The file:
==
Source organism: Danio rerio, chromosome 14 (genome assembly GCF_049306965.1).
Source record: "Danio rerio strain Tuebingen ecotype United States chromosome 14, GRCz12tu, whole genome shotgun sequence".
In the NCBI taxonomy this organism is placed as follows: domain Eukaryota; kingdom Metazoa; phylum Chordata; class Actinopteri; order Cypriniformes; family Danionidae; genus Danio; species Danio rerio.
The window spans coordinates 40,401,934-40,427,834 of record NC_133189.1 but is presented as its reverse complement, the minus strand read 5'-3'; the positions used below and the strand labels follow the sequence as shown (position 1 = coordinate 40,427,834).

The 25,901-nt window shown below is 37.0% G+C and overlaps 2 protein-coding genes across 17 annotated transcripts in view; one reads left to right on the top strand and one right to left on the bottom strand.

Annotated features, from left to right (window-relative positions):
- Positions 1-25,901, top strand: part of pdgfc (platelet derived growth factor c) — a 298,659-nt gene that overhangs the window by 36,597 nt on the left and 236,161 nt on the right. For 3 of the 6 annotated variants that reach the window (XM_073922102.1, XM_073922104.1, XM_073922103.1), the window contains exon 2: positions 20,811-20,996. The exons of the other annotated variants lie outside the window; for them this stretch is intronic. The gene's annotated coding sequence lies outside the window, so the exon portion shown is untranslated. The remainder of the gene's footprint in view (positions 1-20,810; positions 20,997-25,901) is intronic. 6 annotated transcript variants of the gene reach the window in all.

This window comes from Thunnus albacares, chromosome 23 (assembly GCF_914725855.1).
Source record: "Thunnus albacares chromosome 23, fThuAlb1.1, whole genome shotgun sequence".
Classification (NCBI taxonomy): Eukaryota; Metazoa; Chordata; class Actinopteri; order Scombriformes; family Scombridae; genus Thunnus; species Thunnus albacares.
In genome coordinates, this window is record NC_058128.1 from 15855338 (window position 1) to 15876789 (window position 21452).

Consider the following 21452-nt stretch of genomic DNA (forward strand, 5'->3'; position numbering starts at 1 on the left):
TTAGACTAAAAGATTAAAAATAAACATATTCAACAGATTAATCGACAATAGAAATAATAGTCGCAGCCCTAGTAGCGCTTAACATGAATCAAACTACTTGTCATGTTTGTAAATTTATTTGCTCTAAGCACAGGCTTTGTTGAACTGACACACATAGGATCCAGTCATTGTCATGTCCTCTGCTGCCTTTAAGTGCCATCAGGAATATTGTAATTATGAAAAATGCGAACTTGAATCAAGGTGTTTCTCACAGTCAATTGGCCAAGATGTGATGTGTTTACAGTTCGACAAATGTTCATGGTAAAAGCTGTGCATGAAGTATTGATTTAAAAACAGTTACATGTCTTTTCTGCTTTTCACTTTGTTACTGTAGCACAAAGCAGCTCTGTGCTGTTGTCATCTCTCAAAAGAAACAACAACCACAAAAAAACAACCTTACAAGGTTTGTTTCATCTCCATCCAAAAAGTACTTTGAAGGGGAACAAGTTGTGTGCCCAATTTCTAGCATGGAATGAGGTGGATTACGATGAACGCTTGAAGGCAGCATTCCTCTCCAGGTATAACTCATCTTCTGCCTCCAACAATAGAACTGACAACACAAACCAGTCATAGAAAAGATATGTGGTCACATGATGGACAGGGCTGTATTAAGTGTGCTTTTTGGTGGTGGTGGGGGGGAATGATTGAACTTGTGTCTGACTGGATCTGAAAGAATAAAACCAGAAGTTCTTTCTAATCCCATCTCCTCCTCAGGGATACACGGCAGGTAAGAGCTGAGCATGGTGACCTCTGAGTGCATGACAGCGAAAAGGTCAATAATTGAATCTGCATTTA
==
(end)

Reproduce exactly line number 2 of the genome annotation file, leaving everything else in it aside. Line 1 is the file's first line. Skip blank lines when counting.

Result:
Source record: "Danio rerio strain Tuebingen ecotype United States chromosome 14, GRCz12tu, whole genome shotgun sequence".